Check out Adelphi's extensive assortment of sport clubs, which offer an outlet for active fun in a relaxed atmosphere.
Interested in sports but don’t want to make the commitment to a Division II team? Check out the University’s extensive assortment of sports clubs, which offer the same outlet for recreation in a fun, relaxed atmosphere.
Though the clubs exist under the auspices of Adelphi’s campus recreation administration—which helps with tasks like putting together a constitution and scheduling space for practice—all day-to-day operations are managed by students. Once a club is up and running, student members of the executive board hold interest meetings and test events around campus; they run their own tryouts, practices and games, and communicate with other teams outside the University to arrange tournaments.
Last fall, Linda Gundrum, M.S. ’86, director of Campus Recreation since 1987, announced the newest sport club—Strength and Fitness, inspired by a common interest in weight training among its founding members. Eventually, running, swimming and flexibility training (such as yoga and Pilates) may be added to this club’s activities, she said.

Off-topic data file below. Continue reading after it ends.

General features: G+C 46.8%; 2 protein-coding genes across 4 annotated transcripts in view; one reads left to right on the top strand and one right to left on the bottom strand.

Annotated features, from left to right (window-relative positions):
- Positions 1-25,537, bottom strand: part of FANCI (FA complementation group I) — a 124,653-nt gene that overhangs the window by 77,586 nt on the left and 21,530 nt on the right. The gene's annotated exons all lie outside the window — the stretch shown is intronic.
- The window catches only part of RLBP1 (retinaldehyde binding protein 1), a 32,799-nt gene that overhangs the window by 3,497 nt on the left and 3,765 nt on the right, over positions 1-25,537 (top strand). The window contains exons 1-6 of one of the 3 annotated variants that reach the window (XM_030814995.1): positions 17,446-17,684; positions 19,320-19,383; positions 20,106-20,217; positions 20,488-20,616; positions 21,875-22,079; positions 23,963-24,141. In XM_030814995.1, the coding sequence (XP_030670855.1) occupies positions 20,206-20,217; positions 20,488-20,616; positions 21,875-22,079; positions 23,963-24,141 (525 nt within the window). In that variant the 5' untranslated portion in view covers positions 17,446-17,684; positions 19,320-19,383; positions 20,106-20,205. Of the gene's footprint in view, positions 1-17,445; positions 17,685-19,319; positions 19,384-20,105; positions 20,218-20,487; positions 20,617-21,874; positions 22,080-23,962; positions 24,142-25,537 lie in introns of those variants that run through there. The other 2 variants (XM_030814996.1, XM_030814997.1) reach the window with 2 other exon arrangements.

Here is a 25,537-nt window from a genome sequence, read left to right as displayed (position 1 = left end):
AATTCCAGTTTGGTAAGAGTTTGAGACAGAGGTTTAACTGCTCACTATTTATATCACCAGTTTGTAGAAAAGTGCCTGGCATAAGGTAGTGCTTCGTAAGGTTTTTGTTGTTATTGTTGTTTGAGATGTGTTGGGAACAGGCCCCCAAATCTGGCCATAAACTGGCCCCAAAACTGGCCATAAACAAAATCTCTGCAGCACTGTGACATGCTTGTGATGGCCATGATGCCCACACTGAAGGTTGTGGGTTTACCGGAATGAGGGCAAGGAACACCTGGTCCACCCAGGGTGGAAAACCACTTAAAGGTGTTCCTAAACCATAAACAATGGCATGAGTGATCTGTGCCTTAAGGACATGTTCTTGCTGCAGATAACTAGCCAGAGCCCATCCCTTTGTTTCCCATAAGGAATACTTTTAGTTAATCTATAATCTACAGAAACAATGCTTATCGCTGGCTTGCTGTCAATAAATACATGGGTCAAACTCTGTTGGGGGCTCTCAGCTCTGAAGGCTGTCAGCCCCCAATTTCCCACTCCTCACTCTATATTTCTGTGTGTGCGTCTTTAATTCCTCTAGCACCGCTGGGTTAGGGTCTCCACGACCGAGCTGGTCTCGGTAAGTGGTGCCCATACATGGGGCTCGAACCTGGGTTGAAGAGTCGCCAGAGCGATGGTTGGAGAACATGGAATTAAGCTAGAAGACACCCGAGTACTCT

Clubs come in three general types: participatory (like fencing and dancing, which practice on a weekly basis and are just there to have fun), instructional (which are primarily educational in nature), and competitive (like badminton and baseball, which compete in tournaments and against other clubs). Some have tryouts and some have unlimited enrollment, but every club is open to students of all skill levels. They’re designed for the casual participant: anyone who played sports in high school, wants to learn a new sport, or is simply interested in adding another on-campus activity to their list.
Getting involved is easy, according to Gundrum. “You don’t have to have any experience,” she said. “We have such a diverse offering of clubs right now that meet a lot of different interests.” Look for interest meeting announcements, which come through email, social media, the campus recreation website, word of mouth, activity fairs at Orientation and admissions events.
Most important, Gundrum believes that sports clubs are an ideal activity to solidify a place for oneself on campus, especially for transfer students looking for a friendly, welcoming community. “The clubs become very close-knit groups,” she noted. “It’s a great way to get to know people and be active, and a great way for transfer students to build a group of friends.”
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